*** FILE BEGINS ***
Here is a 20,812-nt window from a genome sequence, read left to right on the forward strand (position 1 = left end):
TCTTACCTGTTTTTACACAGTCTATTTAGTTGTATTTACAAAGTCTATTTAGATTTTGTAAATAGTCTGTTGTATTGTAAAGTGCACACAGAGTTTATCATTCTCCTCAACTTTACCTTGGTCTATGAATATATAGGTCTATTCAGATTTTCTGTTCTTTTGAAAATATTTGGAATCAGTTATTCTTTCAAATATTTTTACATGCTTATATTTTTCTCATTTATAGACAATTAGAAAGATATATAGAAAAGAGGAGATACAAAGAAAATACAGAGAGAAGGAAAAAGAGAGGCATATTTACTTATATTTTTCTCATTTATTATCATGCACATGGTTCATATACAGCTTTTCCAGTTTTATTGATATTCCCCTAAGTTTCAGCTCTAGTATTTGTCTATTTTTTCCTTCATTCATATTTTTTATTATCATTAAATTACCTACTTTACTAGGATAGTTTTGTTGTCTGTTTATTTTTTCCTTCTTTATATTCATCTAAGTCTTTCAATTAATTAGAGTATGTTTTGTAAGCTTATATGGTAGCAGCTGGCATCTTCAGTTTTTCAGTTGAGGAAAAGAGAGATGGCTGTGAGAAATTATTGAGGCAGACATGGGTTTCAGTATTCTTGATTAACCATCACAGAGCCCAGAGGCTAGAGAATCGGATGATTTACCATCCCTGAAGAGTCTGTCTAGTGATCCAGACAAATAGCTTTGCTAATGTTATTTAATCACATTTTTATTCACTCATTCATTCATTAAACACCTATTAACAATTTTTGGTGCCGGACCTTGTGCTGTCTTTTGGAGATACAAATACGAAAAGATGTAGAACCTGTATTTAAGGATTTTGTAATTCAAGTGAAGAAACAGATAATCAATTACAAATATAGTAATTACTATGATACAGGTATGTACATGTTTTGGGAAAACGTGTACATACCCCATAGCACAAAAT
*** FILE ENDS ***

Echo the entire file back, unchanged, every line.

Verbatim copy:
Here is a 20,812-nt window from a genome sequence, read left to right on the forward strand (position 1 = left end):
TCTTACCTGTTTTTACACAGTCTATTTAGTTGTATTTACAAAGTCTATTTAGATTTTGTAAATAGTCTGTTGTATTGTAAAGTGCACACAGAGTTTATCATTCTCCTCAACTTTACCTTGGTCTATGAATATATAGGTCTATTCAGATTTTCTGTTCTTTTGAAAATATTTGGAATCAGTTATTCTTTCAAATATTTTTACATGCTTATATTTTTCTCATTTATAGACAATTAGAAAGATATATAGAAAAGAGGAGATACAAAGAAAATACAGAGAGAAGGAAAAAGAGAGGCATATTTACTTATATTTTTCTCATTTATTATCATGCACATGGTTCATATACAGCTTTTCCAGTTTTATTGATATTCCCCTAAGTTTCAGCTCTAGTATTTGTCTATTTTTTCCTTCATTCATATTTTTTATTATCATTAAATTACCTACTTTACTAGGATAGTTTTGTTGTCTGTTTATTTTTTCCTTCTTTATATTCATCTAAGTCTTTCAATTAATTAGAGTATGTTTTGTAAGCTTATATGGTAGCAGCTGGCATCTTCAGTTTTTCAGTTGAGGAAAAGAGAGATGGCTGTGAGAAATTATTGAGGCAGACATGGGTTTCAGTATTCTTGATTAACCATCACAGAGCCCAGAGGCTAGAGAATCGGATGATTTACCATCCCTGAAGAGTCTGTCTAGTGATCCAGACAAATAGCTTTGCTAATGTTATTTAATCACATTTTTATTCACTCATTCATTCATTAAACACCTATTAACAATTTTTGGTGCCGGACCTTGTGCTGTCTTTTGGAGATACAAATACGAAAAGATGTAGAACCTGTATTTAAGGATTTTGTAATTCAAGTGAAGAAACAGATAATCAATTACAAATATAGTAATTACTATGATACAGGTATGTACATGTTTTGGGAAAACGTGTACATACCCCATAGCACAAAAT